Guilt, grief, redemption and a haunting sense of loss is great in Drive My Car, the official Japanese entry for Best International Feature at the 94th Academy Awards, but action movie this is not. In fact, this nearly three-hour dialogue-heavy feature film by Writer-Director Ryûsuke Hamaguchi is filled with so many gut-wrenching emotions, I couldn’t watch it all in one setting. After finishing the film in two sessions, I’m still drained.
Renowned stage actor Yûsuke Kafuku (played by Hidetoshi Nishijima) was already unhappy with his marriage. As an emotionally unavailable man, his communication skills were limited, at best. Overcoming his young child’s death was one obstacle but catching his wife (Reika Kirishima) sleeping with multiple young men and not saying anything about it is something else, altogether. But before they can hash things out, Oto suddenly dies from a cerebral hemorrhage.
Two years later, Kafuku is still having problems moving on from his suffering. Beginning a two-month residence in Hiroshima and unhappy to have a chauffeur driving his prized possession, he eventually accepts Misaki Watari (Tôko Miura) into his life, much like he did with his late wife’s cheating ways.
Through auditions of Uncle Vanya, which he’s directing, Oto’s young lover reappears. Not only does Kôji Takatsuki (Masaki Okada) earn a spot in the play, but he’s cast as the lead character (a role which is usually played by Kafuku).
Will the two men bond over a mutual lost love or will the tension be so high that the show simply cannot go on?
As an adaptation of Haruki Murakami’s short story of the same name, Drive My Car has a powerful story, but it will wear you out by its conclusion. At one point there’s a unique connection linking sex and screenwriting, but I was more interested with the interactions between Kafuku and Watari.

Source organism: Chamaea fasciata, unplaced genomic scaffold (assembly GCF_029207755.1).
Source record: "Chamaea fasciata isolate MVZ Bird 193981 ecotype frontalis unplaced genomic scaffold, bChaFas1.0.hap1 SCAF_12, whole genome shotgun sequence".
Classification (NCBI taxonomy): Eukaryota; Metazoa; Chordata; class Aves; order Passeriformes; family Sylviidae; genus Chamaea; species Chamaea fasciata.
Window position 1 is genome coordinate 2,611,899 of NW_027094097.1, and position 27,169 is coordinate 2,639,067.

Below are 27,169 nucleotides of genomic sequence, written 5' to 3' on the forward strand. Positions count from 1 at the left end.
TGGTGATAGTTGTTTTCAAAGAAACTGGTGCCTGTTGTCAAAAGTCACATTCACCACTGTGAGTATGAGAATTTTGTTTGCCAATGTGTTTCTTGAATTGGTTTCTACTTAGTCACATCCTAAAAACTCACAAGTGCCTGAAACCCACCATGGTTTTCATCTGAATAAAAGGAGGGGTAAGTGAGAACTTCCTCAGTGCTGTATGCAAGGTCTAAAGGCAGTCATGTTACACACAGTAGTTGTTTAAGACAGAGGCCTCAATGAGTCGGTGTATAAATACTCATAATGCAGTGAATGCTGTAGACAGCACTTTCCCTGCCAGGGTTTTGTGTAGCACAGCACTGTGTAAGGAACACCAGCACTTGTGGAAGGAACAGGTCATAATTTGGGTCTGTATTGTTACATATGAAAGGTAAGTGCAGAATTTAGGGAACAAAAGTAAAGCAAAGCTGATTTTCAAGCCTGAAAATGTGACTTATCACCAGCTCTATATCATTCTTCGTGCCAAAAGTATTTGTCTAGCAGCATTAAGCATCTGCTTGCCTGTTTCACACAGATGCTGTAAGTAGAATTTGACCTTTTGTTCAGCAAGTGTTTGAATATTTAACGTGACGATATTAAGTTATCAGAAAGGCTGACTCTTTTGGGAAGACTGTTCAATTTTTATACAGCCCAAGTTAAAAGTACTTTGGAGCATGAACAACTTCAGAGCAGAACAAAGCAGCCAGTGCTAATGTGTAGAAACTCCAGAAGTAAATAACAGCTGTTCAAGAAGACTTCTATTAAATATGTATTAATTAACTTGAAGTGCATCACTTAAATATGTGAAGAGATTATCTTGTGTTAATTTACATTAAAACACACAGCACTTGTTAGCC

He eventually learns they have much in common. Both are quite solemn characters and more importantly, they both end up learning how to let go of their painful pasts. It just takes each one a little longer than necessary to reach that goal.
“Those who survive keep thinking about the dead. In one way or another, that will continue…”
Drive My Car features many long-panning shots involving Kafuku’s favorite car (it’s a Saab 900 Turbo, and the real star of the film, BTW). It is his prized possession. It’s his sanctuary while living on the road. And it’s his primary connection to the past, which he holds onto tightly. It could also be one of the main reasons he’s suffering so much.
But let’s return to the dialogue.
There’s plenty of tension between these characters, but I cannot state how tired I was after reading three hours of subtitles. And that includes the performance of a multilingual play involving actors speaking in English, Cantonese, Japanese and Korean sign language. (The play is incredibly innovative, although I don’t know how successful it could be in America.) My television’s subtitles are always turned on whenever I’m at home, but even I wasn’t prepared for this one.
What I’m trying to say is there’s a lot to read here, while trying to unpack these characters’ painful truths. It’s definitely an emotional journey involving love, loss, acceptance and peace. I enjoyed it, but the movie’s slowly developing pace almost rocked me to sleep.
That won’t matter in the long run, as the film is quickly winning many awards, including Best Screenplay at the Cannes Film Festival, Best Film (among others) by the National Society of Film Critics Awards and most recently, Best Motion Picture awarded by the Golden Globes.
Drive My Car is nominated for Best International Film by the Music City Film Critics’ Association and awards shows (especially the Academy Awards) simply love patting themselves on the back. Movies about filmmakers generally win many trophies. I expect Oscar to soon show some international love for this film. Will it become the next Parasite?
You should definitely see what all the fuss is about and judge Drive My Car for yourself.